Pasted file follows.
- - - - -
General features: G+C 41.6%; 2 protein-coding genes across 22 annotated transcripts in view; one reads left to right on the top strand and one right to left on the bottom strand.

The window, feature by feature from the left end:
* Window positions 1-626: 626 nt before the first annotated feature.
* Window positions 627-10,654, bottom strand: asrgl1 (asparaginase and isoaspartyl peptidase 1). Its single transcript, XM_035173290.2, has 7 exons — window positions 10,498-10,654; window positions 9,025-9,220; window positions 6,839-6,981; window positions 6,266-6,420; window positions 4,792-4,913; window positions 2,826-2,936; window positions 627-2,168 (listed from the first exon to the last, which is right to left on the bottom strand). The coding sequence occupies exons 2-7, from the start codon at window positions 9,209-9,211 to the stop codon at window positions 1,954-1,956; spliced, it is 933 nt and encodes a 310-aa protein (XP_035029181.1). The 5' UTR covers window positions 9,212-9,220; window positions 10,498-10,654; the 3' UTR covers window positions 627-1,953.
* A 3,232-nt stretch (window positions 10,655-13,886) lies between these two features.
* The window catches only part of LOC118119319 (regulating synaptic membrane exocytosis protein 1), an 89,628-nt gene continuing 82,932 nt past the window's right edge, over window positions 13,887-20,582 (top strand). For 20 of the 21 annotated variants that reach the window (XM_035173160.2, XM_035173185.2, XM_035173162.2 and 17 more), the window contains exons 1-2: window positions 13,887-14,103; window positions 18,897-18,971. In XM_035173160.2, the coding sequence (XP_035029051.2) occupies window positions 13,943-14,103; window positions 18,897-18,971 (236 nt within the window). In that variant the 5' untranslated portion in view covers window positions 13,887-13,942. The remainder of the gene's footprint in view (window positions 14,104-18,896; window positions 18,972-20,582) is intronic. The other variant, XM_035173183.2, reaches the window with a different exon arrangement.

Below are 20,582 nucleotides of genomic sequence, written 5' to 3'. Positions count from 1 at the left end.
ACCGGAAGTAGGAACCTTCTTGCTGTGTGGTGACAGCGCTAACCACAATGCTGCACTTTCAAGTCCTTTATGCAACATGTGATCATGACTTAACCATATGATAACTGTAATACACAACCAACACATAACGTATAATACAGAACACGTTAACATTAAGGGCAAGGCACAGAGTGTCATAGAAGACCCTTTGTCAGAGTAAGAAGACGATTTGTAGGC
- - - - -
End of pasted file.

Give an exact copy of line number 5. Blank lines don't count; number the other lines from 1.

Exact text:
* A 3,232-nt stretch (window positions 10,655-13,886) lies between these two features.